NTRACEREBRAL implants of cryptococcal or pneumococcal polysaccharides caused intense vacuolation in white matter.1 Light microscopic and immunofluorescent studies indicated that the polysaccharides spread in white matter for considerable distances.1,2 In the late stage, the vacuoles were clearly intracellular, and the same location was erroneously inferred for the early stage.1 Electronmicroscopic studies of the early stage proved that the vacuoles actually constituted greatly distended extracellular spaces filled with polysaccharide-rich fluid.3 Only small amounts of fluid entered cells, either by direct invasion through ruptured cell walls (only in the neighborhood of the implant), or by engulfment in relatively rare phagocytes.4 The present work is an electron microscopic study of the subacute and chronic phases of the experiment, phases in which the bulk of the fluid and foreign polysaccharide leave the extracellular spaces to become intracellular. In this work, we focus attention on the oligodendrocyte.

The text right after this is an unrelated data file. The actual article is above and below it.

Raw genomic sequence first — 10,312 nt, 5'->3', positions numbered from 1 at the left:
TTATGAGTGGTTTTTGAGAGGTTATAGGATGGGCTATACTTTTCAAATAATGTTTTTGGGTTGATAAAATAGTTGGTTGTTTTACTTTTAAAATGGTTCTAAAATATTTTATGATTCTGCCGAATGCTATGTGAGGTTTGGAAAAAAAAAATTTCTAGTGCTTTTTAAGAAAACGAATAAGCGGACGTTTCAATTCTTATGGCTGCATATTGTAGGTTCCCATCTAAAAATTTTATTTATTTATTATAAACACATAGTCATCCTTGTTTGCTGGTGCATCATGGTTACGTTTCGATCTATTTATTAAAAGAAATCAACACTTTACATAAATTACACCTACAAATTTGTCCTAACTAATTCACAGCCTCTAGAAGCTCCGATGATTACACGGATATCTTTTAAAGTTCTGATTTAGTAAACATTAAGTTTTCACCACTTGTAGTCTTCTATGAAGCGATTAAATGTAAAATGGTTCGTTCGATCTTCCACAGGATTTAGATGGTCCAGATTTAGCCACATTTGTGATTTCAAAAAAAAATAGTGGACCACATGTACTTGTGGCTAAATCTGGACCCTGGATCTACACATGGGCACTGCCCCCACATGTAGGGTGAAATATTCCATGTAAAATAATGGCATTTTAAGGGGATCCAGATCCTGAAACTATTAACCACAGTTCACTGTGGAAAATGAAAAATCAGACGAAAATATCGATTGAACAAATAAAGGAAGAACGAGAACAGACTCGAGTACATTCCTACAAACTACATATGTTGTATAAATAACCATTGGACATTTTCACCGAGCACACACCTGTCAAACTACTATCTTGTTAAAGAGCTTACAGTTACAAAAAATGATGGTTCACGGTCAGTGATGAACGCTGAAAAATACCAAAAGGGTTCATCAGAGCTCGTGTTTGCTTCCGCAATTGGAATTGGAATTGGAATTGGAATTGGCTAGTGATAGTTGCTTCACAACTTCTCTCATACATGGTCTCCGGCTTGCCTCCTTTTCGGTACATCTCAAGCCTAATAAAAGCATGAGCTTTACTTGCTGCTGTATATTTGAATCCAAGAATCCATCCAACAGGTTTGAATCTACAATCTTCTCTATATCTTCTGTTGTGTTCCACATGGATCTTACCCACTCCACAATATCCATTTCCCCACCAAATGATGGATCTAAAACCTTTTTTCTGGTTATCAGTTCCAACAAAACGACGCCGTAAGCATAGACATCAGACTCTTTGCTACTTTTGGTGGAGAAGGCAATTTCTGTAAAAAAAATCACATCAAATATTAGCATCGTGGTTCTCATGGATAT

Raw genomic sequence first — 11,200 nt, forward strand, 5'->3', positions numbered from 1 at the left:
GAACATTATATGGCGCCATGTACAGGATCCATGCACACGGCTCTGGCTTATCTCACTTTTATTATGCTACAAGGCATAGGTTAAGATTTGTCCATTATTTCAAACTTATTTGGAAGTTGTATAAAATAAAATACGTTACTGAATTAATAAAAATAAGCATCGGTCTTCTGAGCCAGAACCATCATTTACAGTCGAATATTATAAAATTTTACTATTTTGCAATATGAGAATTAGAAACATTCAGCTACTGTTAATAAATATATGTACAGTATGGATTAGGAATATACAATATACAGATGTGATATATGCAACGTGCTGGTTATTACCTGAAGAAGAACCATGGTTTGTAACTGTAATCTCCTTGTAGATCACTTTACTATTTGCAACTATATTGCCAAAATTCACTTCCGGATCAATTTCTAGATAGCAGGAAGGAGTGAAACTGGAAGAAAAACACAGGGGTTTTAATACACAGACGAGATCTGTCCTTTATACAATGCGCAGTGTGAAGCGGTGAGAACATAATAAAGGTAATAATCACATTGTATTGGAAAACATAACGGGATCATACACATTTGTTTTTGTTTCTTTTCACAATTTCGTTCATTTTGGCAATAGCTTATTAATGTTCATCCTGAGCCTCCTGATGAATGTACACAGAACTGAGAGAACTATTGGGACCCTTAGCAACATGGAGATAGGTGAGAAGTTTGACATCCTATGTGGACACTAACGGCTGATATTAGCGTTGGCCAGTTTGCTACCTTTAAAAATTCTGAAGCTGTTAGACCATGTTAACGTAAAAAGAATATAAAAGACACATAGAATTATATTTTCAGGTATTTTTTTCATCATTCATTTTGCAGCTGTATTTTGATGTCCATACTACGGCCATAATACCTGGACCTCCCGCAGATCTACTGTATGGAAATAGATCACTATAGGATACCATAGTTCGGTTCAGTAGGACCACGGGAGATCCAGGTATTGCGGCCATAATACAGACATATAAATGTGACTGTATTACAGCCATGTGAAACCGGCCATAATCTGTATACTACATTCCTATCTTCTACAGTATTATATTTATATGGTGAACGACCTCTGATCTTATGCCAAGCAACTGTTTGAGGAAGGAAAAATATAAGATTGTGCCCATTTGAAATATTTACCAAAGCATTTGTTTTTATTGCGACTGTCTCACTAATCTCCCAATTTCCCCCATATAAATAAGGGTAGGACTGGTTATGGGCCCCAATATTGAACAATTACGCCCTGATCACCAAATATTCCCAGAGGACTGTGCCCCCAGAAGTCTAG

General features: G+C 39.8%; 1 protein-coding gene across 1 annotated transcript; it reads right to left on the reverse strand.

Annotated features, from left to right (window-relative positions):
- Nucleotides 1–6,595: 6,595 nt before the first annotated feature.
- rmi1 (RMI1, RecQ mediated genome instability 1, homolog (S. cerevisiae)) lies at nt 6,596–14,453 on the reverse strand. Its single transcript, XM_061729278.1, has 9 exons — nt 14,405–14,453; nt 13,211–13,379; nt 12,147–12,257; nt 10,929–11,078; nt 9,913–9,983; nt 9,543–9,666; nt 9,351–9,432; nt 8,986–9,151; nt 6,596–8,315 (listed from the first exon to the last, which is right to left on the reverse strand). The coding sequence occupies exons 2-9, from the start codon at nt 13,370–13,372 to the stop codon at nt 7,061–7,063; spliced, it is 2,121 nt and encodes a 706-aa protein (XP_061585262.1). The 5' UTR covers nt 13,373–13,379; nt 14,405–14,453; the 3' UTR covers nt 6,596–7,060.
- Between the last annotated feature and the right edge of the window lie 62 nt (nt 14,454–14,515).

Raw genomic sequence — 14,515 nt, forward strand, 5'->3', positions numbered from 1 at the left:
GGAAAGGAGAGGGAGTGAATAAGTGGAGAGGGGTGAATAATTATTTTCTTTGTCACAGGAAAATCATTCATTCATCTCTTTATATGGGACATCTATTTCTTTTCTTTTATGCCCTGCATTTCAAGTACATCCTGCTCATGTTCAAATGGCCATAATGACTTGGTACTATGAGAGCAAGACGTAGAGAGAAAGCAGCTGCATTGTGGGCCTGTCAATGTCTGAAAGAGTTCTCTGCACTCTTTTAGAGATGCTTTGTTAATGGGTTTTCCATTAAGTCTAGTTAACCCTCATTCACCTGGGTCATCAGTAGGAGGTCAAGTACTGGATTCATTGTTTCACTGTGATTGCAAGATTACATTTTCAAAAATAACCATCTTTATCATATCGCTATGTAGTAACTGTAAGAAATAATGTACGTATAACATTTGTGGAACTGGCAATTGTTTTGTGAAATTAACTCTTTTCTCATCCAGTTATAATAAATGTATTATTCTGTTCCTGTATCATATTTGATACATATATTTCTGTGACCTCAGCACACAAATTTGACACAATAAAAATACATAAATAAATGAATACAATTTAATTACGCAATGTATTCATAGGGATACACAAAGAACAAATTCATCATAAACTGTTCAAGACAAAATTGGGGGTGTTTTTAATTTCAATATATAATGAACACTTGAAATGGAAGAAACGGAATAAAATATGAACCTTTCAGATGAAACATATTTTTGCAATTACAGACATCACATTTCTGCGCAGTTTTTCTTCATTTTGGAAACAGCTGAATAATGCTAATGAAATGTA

ASAO HIRANO, H. M. ZIMMERMAN, SEYMOUR LEVINE. Fine Structure of Cerebral Fluid AccumulationVI. Intracellular Accumulation of Fluid and Cryptococcal Polysaccharide in Oligodendroglia. Arch Neurol. 1965;12(2):189–196. doi:10.1001/archneur.1965.00460260079009